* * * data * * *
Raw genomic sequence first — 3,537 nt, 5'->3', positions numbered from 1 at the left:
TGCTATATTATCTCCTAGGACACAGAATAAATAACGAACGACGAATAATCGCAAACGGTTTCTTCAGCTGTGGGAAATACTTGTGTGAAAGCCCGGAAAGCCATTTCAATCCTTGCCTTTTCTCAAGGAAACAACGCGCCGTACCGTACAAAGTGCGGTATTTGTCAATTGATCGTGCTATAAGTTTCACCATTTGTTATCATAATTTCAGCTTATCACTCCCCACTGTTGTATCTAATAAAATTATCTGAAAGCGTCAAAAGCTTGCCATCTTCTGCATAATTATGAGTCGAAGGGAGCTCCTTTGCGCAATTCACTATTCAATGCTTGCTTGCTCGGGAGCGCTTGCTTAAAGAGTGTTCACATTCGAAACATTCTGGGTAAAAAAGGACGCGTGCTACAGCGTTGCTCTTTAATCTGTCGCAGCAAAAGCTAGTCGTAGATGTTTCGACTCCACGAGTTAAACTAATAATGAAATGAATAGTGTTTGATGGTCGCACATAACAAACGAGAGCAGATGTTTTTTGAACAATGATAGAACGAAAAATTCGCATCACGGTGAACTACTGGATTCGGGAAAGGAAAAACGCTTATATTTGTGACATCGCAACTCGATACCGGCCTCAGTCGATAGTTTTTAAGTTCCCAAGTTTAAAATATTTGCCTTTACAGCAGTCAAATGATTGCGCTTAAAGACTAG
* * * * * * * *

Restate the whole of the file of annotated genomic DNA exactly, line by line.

Raw genomic sequence first — 3,537 nt, 5'->3', positions numbered from 1 at the left:
TGCTATATTATCTCCTAGGACACAGAATAAATAACGAACGACGAATAATCGCAAACGGTTTCTTCAGCTGTGGGAAATACTTGTGTGAAAGCCCGGAAAGCCATTTCAATCCTTGCCTTTTCTCAAGGAAACAACGCGCCGTACCGTACAAAGTGCGGTATTTGTCAATTGATCGTGCTATAAGTTTCACCATTTGTTATCATAATTTCAGCTTATCACTCCCCACTGTTGTATCTAATAAAATTATCTGAAAGCGTCAAAAGCTTGCCATCTTCTGCATAATTATGAGTCGAAGGGAGCTCCTTTGCGCAATTCACTATTCAATGCTTGCTTGCTCGGGAGCGCTTGCTTAAAGAGTGTTCACATTCGAAACATTCTGGGTAAAAAAGGACGCGTGCTACAGCGTTGCTCTTTAATCTGTCGCAGCAAAAGCTAGTCGTAGATGTTTCGACTCCACGAGTTAAACTAATAATGAAATGAATAGTGTTTGATGGTCGCACATAACAAACGAGAGCAGATGTTTTTTGAACAATGATAGAACGAAAAATTCGCATCACGGTGAACTACTGGATTCGGGAAAGGAAAAACGCTTATATTTGTGACATCGCAACTCGATACCGGCCTCAGTCGATAGTTTTTAAGTTCCCAAGTTTAAAATATTTGCCTTTACAGCAGTCAAATGATTGCGCTTAAAGACTAG